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3 Reasons to Stay Away From Teck Resources Ltd.

Last week shares of Teck Resources Ltd. (TSX: TCK.B)(NYSE: TCK) fell to a one-year low of $21.05, which is where they trade today. Less than a year ago, the shares traded above $30. And if you want to look back even further, the company’s shares traded north of $60 back in early 2011.

It’s no secret what hurt Teck: weak commodity prices, driven by slowing demand in China. For example, prices for metallurgical coal (a product which accounts for half of Teck’s profits) has fallen from $279 in Q3 2011 to $122 in Q2 2014. Supply has also held up well, keeping prices depressed.

So is now the time to buy shares of the company? After all, you’re usually supposed to buy when others are fearful. And there’s a strong argument that the shares are a bargain at $21. But there are still reasons to avoid the company, and three are addressed below.

1. More China concerns

The news coming out of China has not been good in recent years – economic growth slowed to 7.7% last year, and is expected to slow to 7.5% by 2015, according to the World Bank. And the news could get a lot worse.

Many observers believe that China’s property market is in dangerous bubble territory. And if they are right, that could have devastating consequences for the country’s economy. In fact Jim Chanos, who gained fame for betting against Enron before its collapse, is also betting against China.

In a recent interview, Mr. Chanos was asked how he’s betting against the country. As part of his response, he said he’s betting against companies that sell products to China. Teck would be a perfect candidate – metallurgical coal is particularly dependent on Chinese steel demand. So if the news gets worse for China, Teck could suffer as much as any other company in Canada.

2. Concerns about energy

There have also been concerns in the energy sector. Prices for international crude have fallen by more than 15% since June, thanks to increases in supply from the United States, as well as sluggish demand from Europe and China.

Teck is in the oil business, owning a 20% interest in the Fort Hills oil sands project. This is not a very attractive project at all. Notably, a project with similar economics has just been canceled, and project operator Suncor could decide to do the same at any point.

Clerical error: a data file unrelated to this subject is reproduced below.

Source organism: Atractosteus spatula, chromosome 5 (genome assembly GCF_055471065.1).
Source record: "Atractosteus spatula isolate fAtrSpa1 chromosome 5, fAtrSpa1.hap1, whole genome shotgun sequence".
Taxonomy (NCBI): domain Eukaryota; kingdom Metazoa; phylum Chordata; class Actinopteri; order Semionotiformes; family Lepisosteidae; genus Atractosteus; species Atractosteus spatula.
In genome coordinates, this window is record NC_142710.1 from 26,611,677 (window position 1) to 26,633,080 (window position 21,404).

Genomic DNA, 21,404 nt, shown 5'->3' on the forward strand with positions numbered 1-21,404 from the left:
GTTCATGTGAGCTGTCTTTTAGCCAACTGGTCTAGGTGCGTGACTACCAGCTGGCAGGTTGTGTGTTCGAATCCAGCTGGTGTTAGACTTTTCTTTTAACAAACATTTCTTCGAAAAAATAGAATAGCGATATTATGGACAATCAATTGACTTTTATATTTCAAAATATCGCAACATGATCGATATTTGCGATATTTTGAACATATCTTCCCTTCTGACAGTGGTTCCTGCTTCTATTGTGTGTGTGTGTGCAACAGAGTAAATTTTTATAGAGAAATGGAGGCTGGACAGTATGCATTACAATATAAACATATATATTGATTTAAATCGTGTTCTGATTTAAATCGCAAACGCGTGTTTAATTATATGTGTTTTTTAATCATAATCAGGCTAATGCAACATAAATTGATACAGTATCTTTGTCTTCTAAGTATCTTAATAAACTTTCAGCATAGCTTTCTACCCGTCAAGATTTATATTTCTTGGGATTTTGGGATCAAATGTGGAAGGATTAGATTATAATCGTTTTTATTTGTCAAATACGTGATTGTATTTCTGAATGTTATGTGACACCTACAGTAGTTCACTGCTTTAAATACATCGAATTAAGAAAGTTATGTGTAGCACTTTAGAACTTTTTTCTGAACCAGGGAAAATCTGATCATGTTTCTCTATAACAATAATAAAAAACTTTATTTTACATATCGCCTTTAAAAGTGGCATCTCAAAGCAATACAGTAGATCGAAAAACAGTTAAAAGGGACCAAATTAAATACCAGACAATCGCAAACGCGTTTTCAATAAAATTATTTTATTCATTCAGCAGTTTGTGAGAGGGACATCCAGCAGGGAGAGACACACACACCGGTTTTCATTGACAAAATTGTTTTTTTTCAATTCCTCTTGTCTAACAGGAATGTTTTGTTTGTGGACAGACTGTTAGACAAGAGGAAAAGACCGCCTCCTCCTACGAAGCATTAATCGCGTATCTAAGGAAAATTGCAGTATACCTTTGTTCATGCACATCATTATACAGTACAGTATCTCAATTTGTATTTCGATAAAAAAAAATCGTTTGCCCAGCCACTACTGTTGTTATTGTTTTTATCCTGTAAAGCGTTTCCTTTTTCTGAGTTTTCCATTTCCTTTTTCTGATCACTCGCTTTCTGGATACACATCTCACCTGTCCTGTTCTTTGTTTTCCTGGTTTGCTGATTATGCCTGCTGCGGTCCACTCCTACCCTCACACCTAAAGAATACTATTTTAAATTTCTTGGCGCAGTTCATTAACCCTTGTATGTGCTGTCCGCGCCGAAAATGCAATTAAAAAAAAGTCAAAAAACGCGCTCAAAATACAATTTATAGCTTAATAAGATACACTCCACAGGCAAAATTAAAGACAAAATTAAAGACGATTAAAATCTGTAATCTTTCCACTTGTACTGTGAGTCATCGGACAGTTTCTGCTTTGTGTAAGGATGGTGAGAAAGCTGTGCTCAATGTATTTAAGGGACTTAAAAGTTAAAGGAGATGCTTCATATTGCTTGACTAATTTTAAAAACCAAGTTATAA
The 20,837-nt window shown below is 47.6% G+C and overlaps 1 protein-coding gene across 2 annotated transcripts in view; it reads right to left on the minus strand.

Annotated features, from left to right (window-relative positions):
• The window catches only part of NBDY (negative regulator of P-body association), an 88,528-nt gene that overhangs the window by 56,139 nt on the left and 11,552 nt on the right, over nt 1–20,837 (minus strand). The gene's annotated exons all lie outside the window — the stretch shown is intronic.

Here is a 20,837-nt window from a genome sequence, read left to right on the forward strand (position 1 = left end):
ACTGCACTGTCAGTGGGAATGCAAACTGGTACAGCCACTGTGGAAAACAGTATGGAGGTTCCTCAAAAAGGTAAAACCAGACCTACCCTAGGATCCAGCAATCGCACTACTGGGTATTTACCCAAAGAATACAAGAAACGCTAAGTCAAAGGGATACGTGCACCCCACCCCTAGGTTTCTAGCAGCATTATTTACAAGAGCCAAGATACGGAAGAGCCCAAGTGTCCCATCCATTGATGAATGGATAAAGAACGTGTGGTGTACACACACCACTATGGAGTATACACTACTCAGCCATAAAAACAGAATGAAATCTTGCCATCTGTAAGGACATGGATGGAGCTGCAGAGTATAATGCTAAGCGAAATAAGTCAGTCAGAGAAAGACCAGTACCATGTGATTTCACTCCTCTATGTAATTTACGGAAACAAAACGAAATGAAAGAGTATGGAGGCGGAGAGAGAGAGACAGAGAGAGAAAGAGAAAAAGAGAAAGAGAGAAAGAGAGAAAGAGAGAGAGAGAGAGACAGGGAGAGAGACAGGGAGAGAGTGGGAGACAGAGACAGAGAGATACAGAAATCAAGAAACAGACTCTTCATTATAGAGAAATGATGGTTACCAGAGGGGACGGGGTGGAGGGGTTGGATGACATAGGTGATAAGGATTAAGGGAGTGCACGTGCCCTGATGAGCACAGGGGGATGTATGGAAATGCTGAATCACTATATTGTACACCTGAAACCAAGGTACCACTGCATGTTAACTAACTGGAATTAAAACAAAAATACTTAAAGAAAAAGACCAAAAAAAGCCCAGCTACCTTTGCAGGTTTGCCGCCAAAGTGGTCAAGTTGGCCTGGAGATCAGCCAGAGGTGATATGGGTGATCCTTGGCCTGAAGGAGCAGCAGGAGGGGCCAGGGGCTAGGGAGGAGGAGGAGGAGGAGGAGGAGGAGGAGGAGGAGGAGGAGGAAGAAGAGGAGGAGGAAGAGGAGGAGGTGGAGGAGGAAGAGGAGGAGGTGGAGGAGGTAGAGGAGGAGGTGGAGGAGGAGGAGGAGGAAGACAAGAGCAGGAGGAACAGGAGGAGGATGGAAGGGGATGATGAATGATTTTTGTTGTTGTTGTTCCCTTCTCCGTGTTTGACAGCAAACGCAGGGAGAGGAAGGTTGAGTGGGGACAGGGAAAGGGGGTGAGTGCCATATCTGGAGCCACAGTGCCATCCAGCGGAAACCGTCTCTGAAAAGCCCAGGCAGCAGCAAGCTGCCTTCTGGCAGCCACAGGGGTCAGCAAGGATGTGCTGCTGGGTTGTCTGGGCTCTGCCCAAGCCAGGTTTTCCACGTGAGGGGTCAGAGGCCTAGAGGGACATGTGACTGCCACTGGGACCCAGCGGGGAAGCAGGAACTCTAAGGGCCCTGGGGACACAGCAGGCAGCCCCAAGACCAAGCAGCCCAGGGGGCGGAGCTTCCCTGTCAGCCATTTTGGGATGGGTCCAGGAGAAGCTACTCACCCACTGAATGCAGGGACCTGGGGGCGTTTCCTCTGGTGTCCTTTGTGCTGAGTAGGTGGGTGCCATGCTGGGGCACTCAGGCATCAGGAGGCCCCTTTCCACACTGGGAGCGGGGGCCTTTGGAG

3. A poor track record

Finally, you should be focusing on buying companies with a strong track record. Teck is not one of those companies.

Teck has a history of making poor investment choices, and shareholders have paid a serious price. The most notable was a decision in 2008 to buy out Fording Coal for $14.5 billion, a move that came right before the financial crisis, and nearly bankrupted the company.

And the same management team is still in charge. In fact CEO Don Lindsay has made shareholders nervous in recent years by saying that iron ore assets look tempting (recently iron ore prices have tanked, so shareholders can be glad that management hasn’t pull the trigger).

So to sum up, Teck is a company with some serious question marks. You should look elsewhere.

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This article represents the opinion of the writer, who may disagree with the “official” recommendation position of a Motley Fool premium service or advisor. We’re Motley! Questioning an investing thesis — even one of our own — helps us all think critically about investing and make decisions that help us become smarter, happier, and richer, so we sometimes publish articles that may not be in line with recommendations, rankings or other content.

Fool contributor Benjamin Sinclair has no position in any stocks mentioned.

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